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Flat face and Raised face flanges.

Flat face and Raised face flanges.

Flat face and Raised face flanges.

Dear flange experts.

I´d like to know if it´s possible to mate ANSI B16.5 raised face flanges with ANSI B16.1 flat face flanges.

I have carbon steel pipes with ANSI B16.5 A105, class 150 and 300 raised face  flanges, and want to install betwen them OS&Y cast iron valves (ASTM A126 class B) with ANSI B16.1 flat face flanges (Which I suppose are the most common flanges for cast iron accesories).

So my questions would be:

1. Is it OK to mate flat face with raised face?. If not, what is the correct way to specify flat faced cast steel valve companions?

2. Is there an equivalency of ANSI B16.5 (class 150 and 300) and ANSI B16.1. flange dimensions?

Thanks a lot.

RE: Flat face and Raised face flanges.

ASME B31.1 says that when connecting 125 flat face cast iron flanges to 150 steel flanges, the raised face on the steel flange must be removed, and that a full face gasket is required. This is to keep the thin, bittle cast iron flange from being sprung into the gap caused by the raised face of the 150 flange, and/or a ring gasket. 250 CI has a raised face, and it can be bolted to a 300 steel flange without removing either, and a ring gasket can be used.

What's in your pipe, and what kind of plant is it? That'll determine what code applies. There are a great many steam systems with boiler safety valves that lift at 150 PSIG, but operate to maintain a header pressure of 125 PSIG. A huge number of these systems are just FULL of 125 CI components that, of course, don't meet code. The 150 flanges have their raised faces intact, they often use ring gaskets, and the fasteners are usually SAE Gr 5. (It's like "Can you spot all 75 mistakes in this picture?") There are some really "intersting" installations out there.

RE: Flat face and Raised face flanges.

Thanks a lot for your comment.

The application...

The case is a power plant, located in Costa Rica. We are adding some lines to an existing fire water protection system. The pipe: A53 B (NPSs from 2 to 12), exposed, the valves: OS&Y gate valves for fire protection, we are not obligated to, but we try to follow NFPA criteria. We are used to B31.1 so it influenced too.

In the purchase specification we asked for the valves (like NIBCO OS&Y gate valves, 125lbs, including companion flanges ANSI B16.5 SO-RF with gasket and accesories. So with your comment, "looks" like we made the mistake of including the RF indication with no aclaration.

Reading your lines, we will try to ask the contractor to remove de RF (or we will have to remove ourselves), and of course, you may guess that I´m wondering how critical would it be to leave it RF.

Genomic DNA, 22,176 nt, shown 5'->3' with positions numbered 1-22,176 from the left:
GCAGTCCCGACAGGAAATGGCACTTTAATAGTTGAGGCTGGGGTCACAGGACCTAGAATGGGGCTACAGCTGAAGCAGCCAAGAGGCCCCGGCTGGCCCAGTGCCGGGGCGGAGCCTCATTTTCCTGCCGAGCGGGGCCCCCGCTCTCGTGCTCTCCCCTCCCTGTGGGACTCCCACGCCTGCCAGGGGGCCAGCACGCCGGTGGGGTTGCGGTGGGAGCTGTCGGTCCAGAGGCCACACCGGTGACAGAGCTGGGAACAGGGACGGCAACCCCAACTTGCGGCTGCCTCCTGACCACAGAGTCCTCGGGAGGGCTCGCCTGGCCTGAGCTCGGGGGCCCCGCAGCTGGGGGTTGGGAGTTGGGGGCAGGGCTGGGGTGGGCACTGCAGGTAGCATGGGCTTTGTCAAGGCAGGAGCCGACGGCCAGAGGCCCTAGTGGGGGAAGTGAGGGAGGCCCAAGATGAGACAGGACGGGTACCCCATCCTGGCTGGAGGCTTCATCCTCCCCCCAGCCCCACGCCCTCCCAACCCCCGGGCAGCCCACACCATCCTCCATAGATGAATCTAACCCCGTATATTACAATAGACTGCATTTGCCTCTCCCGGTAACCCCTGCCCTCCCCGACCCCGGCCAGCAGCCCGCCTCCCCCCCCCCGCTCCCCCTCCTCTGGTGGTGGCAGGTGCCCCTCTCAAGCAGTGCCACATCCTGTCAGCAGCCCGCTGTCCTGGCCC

Reading the NIBCO catalog for 125lbs valves they don´t say information about the flanges. We didnt ask for a specific class of flanges, just the ANSI B16.5 mate flanges.

Any aditional comment..?

RE: Flat face and Raised face flanges.

You're into fire protection stuff, and that's not my long suit. Whatever the governing code is may (should?) reference this situation.

I don't think I know of any equipment manufacturers that stray very far away from their particular product, regarding code requirements. They usually list the various approvals they have from code bodies, and whatever standards their bit meets, but that's all. They're basically vendors, and leave it to the designer to ensure that the correct component is being selected for whatever the service is.

RE: Flat face and Raised face flanges.


The "Piping Handbook" also contains cautions about using RF steel flanges with cast iron flanges.

Usually the mistake is made with a cast iron pump face and steel piping flanges.....When the flanges are tightened, th casing cracks. I would remove the RF from the flanges......an experienced piping contractor should be able to do this.

If your boss is putting pressure on you, have him take responsibility if there are any cracks.

My opinion only....


RE: Flat face and Raised face flanges.

Good one on the "boss thing", MJC. They ALWAYS step up to "take the bullet" for some stupid cost saving thing that they insisted on :)

RE: Flat face and Raised face flanges.

I've played with this one before. NO you normally can't or shouldn't use a RF flange with a FF flange. You could if they were both steel construction, but not a with a cast iron flange. The reasons for this has been noted already, it can lead to cracking of the cast iron flange when you torque the bolts. You can machine the RF portion off a steel flange and then this connection is good IF you use a FF gasket.
 BUT if your in a pinch, and don't have time to remove the RF of the steel flange, you can make a spacer that fits around the outside of the RF section. This spacer will need holes cut for the stud-bolts and the spacer has to be the same thickness as the height of the RF section (1/16" approx.). Essentially your making a FF adaptor for a RF flange. The one I had to make was out of brass, so easy to fabricate. Hope this helps! ...Mark

RE: Flat face and Raised face flanges.

  If you are in a PINCH and the piping system is not deemed critical if failure ocurred, take TEMPORARY procedural or physical precations to not damage your equipment.  TEMPORARY means you have documented the situation and will return at a planned date to correct the situation.  If your are NOT in a pinch or the system is deemed critical, change out the one flange so they mate properly.

Regards dugal

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